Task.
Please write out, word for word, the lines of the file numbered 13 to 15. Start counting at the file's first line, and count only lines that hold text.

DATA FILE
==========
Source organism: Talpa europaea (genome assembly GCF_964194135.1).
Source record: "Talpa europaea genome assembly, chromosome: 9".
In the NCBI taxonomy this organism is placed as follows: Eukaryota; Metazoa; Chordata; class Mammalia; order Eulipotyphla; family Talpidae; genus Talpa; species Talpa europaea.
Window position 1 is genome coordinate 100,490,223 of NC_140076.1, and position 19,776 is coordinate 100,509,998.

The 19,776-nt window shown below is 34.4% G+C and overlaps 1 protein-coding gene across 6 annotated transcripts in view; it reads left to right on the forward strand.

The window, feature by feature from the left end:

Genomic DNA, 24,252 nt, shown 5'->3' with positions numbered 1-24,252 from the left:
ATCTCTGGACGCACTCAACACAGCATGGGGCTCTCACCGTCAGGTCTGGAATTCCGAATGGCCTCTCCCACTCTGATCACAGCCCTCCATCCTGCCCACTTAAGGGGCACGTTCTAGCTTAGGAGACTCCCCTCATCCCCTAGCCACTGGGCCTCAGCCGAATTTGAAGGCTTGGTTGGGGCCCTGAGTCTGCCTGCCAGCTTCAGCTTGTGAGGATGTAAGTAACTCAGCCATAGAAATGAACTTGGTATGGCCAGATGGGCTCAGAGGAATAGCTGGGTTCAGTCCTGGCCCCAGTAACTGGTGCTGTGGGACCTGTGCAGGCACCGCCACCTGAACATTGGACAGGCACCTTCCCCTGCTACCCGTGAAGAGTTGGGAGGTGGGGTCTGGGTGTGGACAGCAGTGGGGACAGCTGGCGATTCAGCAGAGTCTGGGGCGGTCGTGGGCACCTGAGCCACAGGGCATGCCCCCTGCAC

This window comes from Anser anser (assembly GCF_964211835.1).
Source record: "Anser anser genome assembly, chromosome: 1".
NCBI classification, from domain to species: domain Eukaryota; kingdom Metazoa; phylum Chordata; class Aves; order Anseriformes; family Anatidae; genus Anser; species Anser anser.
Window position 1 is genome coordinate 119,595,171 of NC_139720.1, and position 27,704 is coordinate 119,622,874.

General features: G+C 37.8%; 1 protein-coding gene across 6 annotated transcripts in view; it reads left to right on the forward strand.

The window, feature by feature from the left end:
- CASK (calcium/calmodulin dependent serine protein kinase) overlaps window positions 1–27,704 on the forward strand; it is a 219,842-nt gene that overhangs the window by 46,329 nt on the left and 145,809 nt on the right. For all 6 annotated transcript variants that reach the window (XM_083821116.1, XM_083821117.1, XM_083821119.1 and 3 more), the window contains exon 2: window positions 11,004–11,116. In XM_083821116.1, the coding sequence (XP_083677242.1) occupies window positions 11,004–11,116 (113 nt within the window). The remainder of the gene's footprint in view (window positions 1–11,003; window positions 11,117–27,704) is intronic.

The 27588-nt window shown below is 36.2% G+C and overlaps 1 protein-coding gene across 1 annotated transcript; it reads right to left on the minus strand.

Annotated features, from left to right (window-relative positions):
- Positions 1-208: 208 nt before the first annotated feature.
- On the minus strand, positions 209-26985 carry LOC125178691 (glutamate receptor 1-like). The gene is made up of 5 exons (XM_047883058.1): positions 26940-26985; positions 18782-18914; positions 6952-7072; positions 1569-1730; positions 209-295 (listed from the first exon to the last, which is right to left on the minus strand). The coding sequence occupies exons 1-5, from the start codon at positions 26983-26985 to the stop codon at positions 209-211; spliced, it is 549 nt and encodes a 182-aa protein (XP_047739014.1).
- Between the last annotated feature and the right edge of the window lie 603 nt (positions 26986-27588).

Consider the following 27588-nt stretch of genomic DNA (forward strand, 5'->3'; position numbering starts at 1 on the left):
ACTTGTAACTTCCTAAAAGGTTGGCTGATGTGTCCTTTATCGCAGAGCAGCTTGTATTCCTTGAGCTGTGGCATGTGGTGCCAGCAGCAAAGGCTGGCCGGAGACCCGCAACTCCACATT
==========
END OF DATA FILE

General features: G+C 37.8%; 1 protein-coding gene across 6 annotated transcripts in view; it reads left to right on the forward strand.

The window, feature by feature from the left end:
- CASK (calcium/calmodulin dependent serine protein kinase) overlaps window positions 1–27,704 on the forward strand; it is a 219,842-nt gene that overhangs the window by 46,329 nt on the left and 145,809 nt on the right. For all 6 annotated transcript variants that reach the window (XM_083821116.1, XM_083821117.1, XM_083821119.1 and 3 more), the window contains exon 2: window positions 11,004–11,116. In XM_083821116.1, the coding sequence (XP_083677242.1) occupies window positions 11,004–11,116 (113 nt within the window). The remainder of the gene's footprint in view (window positions 1–11,003; window positions 11,117–27,704) is intronic.